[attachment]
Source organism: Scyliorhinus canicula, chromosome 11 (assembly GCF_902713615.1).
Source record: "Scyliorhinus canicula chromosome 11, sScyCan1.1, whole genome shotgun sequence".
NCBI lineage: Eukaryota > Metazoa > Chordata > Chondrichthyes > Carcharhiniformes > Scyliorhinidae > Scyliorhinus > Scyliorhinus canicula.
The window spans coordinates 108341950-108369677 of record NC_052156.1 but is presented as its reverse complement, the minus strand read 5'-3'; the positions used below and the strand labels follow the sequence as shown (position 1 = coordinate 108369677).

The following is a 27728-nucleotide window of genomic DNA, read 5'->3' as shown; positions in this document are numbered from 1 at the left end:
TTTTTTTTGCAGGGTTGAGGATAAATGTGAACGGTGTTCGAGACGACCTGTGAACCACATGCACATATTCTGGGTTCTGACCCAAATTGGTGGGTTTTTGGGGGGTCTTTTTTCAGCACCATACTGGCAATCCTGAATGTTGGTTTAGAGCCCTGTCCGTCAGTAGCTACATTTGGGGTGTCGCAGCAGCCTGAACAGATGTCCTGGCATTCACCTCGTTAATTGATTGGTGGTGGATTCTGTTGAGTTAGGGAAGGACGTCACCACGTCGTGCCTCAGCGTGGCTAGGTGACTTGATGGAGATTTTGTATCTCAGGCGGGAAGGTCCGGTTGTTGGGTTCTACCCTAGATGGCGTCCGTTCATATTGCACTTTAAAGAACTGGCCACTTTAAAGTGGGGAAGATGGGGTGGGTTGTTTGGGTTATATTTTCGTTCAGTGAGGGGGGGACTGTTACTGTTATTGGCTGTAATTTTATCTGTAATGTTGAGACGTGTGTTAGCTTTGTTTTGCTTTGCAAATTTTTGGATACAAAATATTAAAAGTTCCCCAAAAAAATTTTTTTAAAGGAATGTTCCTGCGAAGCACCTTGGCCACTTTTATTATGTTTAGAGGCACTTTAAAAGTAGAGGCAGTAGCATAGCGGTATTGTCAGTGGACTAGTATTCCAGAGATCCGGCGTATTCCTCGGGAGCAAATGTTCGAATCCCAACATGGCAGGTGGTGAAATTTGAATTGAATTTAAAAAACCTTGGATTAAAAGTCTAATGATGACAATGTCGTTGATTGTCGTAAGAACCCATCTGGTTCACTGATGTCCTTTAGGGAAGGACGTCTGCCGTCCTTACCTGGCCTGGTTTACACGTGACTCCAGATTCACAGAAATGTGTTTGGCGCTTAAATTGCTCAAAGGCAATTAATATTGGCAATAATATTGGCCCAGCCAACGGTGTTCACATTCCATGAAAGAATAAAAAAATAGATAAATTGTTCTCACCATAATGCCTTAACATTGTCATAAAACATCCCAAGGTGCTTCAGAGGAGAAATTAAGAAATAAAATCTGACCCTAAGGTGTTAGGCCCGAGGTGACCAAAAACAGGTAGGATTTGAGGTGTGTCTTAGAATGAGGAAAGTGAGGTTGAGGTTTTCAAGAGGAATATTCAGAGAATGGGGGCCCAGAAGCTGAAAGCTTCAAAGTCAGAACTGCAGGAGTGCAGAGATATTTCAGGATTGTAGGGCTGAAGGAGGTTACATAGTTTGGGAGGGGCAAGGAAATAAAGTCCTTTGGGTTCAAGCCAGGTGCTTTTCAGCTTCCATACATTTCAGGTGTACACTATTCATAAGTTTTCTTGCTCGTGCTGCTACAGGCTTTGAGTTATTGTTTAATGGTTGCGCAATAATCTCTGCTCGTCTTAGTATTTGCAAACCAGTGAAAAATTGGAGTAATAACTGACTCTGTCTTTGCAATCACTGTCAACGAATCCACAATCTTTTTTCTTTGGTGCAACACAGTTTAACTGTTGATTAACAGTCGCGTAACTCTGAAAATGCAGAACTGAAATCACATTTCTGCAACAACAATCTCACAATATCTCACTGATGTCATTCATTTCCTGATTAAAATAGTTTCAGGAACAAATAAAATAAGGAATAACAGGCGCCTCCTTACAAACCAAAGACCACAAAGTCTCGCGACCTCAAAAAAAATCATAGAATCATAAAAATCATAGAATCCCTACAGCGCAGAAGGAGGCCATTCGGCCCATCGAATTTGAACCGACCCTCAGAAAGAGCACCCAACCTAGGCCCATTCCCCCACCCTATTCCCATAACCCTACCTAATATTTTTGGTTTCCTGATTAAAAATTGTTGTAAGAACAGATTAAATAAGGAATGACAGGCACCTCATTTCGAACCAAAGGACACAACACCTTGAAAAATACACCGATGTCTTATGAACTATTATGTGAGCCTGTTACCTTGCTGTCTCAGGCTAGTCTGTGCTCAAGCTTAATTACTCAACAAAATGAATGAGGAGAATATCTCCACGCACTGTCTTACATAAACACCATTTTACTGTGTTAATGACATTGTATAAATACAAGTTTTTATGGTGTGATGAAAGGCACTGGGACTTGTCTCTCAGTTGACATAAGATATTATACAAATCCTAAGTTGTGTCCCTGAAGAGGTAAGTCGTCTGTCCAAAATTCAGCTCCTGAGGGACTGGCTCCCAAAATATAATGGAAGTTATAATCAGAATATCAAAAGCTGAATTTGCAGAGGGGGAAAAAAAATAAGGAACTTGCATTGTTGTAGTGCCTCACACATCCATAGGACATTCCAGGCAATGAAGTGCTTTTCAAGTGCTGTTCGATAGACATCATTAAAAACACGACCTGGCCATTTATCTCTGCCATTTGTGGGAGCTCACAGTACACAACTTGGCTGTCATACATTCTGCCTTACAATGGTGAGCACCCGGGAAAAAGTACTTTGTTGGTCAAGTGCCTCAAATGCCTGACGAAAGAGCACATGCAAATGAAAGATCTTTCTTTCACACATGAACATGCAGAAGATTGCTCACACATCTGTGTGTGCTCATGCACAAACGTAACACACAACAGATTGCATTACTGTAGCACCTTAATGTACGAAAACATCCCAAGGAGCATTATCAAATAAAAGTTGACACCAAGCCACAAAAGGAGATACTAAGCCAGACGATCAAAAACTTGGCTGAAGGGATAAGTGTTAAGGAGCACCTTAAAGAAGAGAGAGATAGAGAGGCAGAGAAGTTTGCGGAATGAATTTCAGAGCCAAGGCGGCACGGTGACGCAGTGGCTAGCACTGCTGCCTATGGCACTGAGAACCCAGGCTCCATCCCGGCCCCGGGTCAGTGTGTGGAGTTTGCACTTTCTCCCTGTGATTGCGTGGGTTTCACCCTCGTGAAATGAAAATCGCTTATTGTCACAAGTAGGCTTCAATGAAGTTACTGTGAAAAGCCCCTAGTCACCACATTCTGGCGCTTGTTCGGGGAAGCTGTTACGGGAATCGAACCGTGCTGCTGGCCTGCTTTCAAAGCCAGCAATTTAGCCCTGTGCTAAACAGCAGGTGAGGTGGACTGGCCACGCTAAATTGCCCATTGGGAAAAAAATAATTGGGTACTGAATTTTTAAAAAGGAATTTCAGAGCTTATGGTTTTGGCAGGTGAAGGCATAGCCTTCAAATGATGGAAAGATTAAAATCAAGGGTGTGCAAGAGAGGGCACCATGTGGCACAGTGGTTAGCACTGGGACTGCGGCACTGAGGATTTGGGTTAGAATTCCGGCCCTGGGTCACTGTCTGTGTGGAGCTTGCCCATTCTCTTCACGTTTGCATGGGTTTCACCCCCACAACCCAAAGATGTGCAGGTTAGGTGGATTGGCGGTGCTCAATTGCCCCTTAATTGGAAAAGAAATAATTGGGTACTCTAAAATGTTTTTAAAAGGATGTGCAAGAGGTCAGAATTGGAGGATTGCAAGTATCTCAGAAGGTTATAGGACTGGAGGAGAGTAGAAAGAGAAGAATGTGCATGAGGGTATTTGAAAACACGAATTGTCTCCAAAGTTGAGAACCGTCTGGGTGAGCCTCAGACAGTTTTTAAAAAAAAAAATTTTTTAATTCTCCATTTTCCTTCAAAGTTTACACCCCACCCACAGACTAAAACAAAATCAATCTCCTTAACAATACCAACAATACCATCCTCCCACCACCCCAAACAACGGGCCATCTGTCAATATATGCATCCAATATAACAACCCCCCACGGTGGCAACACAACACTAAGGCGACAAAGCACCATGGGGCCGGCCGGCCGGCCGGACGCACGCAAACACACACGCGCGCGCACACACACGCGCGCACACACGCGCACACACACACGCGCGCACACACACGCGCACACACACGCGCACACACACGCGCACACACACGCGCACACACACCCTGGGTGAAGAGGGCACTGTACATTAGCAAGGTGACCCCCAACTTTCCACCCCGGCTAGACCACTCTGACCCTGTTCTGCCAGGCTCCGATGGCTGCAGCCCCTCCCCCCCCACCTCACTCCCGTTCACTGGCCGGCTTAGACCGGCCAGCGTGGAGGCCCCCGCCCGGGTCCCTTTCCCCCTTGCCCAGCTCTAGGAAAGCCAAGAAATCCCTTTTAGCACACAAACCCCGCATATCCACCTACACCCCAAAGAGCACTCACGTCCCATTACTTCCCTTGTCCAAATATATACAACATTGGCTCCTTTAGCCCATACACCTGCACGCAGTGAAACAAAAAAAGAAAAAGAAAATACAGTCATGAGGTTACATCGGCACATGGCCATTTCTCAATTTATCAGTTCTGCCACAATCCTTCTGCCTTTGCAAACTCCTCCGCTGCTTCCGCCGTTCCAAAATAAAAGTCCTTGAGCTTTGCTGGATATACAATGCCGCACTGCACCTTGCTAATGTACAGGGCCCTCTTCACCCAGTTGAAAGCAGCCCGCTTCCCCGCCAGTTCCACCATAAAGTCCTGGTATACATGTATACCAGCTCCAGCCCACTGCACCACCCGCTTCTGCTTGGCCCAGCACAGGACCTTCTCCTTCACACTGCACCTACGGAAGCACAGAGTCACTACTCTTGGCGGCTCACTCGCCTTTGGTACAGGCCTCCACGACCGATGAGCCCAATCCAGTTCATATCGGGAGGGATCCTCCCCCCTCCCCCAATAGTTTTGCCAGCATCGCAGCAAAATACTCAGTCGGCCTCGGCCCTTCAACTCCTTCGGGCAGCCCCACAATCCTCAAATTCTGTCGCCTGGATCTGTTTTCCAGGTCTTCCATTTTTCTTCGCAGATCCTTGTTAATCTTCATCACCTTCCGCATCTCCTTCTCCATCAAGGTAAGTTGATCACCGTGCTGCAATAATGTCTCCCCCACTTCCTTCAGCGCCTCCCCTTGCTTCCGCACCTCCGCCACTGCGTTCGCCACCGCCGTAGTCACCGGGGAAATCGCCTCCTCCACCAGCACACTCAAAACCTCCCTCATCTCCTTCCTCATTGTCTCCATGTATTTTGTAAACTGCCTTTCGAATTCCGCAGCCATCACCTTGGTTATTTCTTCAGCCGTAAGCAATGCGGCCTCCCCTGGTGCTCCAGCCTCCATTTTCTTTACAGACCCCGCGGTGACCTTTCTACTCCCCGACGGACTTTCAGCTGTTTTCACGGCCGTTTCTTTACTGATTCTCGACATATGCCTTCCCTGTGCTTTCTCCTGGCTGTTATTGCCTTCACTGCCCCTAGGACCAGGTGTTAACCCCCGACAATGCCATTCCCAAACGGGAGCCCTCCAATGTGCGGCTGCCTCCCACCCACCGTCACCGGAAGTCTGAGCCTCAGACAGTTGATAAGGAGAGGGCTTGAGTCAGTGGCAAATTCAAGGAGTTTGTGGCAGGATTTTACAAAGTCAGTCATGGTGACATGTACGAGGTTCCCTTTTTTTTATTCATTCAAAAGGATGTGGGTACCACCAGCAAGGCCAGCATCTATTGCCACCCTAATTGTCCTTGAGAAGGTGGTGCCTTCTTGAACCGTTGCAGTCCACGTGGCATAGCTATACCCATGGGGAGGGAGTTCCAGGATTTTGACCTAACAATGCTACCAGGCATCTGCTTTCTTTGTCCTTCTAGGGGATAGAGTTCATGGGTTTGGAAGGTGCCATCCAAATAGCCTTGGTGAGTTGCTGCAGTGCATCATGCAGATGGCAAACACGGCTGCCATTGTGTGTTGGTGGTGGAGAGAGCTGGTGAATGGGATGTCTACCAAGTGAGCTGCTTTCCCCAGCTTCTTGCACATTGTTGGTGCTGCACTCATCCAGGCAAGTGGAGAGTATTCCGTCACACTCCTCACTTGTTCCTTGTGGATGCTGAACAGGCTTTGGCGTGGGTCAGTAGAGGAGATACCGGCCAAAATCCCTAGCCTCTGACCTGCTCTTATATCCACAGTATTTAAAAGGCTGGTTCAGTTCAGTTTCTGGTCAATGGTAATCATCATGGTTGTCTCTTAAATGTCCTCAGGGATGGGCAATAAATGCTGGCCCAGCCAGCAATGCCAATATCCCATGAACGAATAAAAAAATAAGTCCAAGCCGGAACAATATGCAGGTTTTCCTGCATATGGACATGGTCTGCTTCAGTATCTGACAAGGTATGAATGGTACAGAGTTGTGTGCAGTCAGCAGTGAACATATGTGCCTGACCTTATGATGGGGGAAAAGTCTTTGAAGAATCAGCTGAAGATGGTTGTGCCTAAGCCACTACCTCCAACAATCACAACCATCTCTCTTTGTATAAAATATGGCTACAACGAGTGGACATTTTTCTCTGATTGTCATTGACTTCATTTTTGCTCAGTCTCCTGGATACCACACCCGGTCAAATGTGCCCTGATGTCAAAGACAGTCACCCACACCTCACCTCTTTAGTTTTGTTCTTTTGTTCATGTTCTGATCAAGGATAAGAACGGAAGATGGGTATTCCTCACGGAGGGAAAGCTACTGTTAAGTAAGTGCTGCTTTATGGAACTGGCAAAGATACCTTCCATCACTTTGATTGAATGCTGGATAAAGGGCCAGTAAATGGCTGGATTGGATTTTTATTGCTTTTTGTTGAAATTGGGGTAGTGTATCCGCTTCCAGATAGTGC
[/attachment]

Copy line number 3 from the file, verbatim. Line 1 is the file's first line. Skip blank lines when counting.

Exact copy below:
NCBI lineage: Eukaryota > Metazoa > Chordata > Chondrichthyes > Carcharhiniformes > Scyliorhinidae > Scyliorhinus > Scyliorhinus canicula.